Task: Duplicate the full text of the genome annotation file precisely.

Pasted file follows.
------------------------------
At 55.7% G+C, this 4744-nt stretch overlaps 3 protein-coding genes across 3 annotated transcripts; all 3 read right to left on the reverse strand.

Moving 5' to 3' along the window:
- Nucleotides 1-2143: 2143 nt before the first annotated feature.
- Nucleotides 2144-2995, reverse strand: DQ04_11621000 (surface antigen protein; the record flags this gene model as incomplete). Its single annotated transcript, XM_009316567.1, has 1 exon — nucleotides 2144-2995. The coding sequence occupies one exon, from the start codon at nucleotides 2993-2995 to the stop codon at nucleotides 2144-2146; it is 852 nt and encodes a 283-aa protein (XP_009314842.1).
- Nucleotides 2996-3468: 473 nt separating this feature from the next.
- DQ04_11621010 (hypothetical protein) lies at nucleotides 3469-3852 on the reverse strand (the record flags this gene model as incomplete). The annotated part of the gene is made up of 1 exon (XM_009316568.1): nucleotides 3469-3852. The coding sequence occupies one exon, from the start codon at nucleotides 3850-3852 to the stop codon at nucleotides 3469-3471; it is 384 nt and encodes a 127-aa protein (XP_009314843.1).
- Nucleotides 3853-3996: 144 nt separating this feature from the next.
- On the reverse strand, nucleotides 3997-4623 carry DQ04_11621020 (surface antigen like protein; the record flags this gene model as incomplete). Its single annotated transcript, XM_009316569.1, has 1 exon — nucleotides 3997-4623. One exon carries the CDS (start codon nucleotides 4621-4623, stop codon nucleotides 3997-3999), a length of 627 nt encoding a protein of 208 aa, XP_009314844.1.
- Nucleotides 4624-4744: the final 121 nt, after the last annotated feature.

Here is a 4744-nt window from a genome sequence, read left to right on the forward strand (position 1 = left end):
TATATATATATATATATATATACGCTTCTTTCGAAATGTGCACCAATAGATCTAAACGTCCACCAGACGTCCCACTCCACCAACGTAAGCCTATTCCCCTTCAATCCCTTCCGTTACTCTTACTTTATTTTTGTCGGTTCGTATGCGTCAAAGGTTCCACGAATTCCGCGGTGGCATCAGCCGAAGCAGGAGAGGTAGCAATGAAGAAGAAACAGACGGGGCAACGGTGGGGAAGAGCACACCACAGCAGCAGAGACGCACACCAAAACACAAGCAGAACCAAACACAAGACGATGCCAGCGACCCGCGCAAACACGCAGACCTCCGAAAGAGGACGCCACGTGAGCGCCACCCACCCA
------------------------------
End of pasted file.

At 55.7% G+C, this 4744-nt stretch overlaps 3 protein-coding genes across 3 annotated transcripts; all 3 read right to left on the reverse strand.

Moving 5' to 3' along the window:
- Nucleotides 1-2143: 2143 nt before the first annotated feature.
- Nucleotides 2144-2995, reverse strand: DQ04_11621000 (surface antigen protein; the record flags this gene model as incomplete). Its single annotated transcript, XM_009316567.1, has 1 exon — nucleotides 2144-2995. The coding sequence occupies one exon, from the start codon at nucleotides 2993-2995 to the stop codon at nucleotides 2144-2146; it is 852 nt and encodes a 283-aa protein (XP_009314842.1).
- Nucleotides 2996-3468: 473 nt separating this feature from the next.
- DQ04_11621010 (hypothetical protein) lies at nucleotides 3469-3852 on the reverse strand (the record flags this gene model as incomplete). The annotated part of the gene is made up of 1 exon (XM_009316568.1): nucleotides 3469-3852. The coding sequence occupies one exon, from the start codon at nucleotides 3850-3852 to the stop codon at nucleotides 3469-3471; it is 384 nt and encodes a 127-aa protein (XP_009314843.1).
- Nucleotides 3853-3996: 144 nt separating this feature from the next.
- On the reverse strand, nucleotides 3997-4623 carry DQ04_11621020 (surface antigen like protein; the record flags this gene model as incomplete). Its single annotated transcript, XM_009316569.1, has 1 exon — nucleotides 3997-4623. One exon carries the CDS (start codon nucleotides 4621-4623, stop codon nucleotides 3997-3999), a length of 627 nt encoding a protein of 208 aa, XP_009314844.1.
- Nucleotides 4624-4744: the final 121 nt, after the last annotated feature.

Here is a 4744-nt window from a genome sequence, read left to right on the forward strand (position 1 = left end):
TATATATATATATATATATATACGCTTCTTTCGAAATGTGCACCAATAGATCTAAACGTCCACCAGACGTCCCACTCCACCAACGTAAGCCTATTCCCCTTCAATCCCTTCCGTTACTCTTACTTTATTTTTGTCGGTTCGTATGCGTCAAAGGTTCCACGAATTCCGCGGTGGCATCAGCCGAAGCAGGAGAGGTAGCAATGAAGAAGAAACAGACGGGGCAACGGTGGGGAAGAGCACACCACAGCAGCAGAGACGCACACCAAAACACAAGCAGAACCAAACACAAGACGATGCCAGCGACCCGCGCAAACACGCAGACCTCCGAAAGAGGACGCCACGTGAGCGCCACCCACCCA